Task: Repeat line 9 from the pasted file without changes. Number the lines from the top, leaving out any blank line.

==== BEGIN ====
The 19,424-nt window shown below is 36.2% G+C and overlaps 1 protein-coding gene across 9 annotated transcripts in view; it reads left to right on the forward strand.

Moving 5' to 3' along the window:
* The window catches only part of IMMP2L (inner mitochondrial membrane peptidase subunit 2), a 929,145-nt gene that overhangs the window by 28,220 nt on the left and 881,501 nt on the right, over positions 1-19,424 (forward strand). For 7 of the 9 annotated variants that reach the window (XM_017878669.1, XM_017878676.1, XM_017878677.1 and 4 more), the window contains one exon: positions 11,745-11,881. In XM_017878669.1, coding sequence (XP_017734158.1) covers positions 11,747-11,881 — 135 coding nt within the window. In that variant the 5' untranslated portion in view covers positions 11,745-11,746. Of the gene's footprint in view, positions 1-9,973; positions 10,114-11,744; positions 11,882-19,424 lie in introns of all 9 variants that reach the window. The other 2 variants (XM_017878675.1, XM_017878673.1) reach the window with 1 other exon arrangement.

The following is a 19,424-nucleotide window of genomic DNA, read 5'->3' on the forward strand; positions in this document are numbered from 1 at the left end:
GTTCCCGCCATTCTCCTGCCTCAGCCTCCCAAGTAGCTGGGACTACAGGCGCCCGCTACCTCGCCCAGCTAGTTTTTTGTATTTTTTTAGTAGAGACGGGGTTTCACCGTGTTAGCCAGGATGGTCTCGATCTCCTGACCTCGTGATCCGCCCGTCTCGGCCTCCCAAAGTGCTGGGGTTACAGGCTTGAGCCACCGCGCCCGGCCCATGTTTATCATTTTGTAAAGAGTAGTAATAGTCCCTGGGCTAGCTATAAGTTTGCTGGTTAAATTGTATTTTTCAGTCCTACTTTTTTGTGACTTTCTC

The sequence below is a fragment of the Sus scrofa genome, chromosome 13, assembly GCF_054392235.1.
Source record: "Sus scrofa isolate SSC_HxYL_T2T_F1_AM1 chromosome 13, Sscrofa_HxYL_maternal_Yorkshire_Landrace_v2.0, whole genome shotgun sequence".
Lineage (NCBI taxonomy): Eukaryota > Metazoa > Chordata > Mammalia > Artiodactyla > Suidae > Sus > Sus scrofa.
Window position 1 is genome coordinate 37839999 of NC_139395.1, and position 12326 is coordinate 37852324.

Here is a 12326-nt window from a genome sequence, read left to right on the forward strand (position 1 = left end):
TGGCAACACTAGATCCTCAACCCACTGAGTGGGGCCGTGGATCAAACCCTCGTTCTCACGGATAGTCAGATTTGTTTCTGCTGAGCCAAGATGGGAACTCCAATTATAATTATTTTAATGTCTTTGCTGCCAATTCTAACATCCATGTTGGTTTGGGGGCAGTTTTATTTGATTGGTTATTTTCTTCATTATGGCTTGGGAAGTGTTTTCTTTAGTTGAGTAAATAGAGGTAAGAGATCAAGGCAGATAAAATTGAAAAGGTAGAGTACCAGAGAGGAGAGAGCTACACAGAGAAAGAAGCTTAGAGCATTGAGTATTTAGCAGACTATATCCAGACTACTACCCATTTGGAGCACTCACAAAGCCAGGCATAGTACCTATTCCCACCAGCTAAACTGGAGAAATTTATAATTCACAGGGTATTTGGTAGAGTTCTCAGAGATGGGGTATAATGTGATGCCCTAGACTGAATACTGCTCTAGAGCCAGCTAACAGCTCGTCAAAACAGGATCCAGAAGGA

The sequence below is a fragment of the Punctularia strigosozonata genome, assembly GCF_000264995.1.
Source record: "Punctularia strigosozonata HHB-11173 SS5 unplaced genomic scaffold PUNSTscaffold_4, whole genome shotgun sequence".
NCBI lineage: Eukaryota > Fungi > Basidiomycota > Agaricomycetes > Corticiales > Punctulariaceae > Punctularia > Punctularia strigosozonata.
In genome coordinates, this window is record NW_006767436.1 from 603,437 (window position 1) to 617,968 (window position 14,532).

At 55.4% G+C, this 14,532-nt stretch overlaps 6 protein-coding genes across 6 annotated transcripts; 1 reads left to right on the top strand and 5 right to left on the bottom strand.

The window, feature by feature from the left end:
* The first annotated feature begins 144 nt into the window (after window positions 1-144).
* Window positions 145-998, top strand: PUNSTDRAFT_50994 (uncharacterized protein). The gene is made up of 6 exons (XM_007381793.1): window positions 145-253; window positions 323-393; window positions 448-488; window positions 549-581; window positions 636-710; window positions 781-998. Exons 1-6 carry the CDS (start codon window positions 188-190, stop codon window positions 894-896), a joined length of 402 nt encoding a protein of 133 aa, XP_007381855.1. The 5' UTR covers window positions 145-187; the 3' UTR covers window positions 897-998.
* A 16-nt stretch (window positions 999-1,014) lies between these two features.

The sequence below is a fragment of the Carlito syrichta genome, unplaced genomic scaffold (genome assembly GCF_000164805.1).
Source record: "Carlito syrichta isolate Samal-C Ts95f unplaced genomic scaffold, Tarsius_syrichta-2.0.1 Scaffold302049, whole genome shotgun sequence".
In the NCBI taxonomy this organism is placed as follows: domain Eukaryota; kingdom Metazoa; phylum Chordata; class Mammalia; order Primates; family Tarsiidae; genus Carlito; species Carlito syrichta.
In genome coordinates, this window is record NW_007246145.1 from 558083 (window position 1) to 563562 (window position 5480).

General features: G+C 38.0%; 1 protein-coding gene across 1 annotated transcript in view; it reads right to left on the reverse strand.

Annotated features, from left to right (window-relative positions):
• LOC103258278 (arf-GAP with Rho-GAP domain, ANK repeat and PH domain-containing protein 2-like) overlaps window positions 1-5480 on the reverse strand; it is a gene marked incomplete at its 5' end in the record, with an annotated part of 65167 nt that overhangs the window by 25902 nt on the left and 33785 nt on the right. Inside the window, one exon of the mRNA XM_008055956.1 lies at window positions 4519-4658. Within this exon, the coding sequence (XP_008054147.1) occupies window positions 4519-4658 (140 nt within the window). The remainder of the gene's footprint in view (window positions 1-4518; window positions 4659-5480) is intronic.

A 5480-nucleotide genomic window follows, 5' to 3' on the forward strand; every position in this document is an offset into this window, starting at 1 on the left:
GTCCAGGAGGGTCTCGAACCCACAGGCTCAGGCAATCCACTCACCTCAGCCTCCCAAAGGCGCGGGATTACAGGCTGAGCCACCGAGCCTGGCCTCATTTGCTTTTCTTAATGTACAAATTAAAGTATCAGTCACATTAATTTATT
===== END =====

Window position 1 is genome coordinate 37839999 of NC_139395.1, and position 12326 is coordinate 37852324.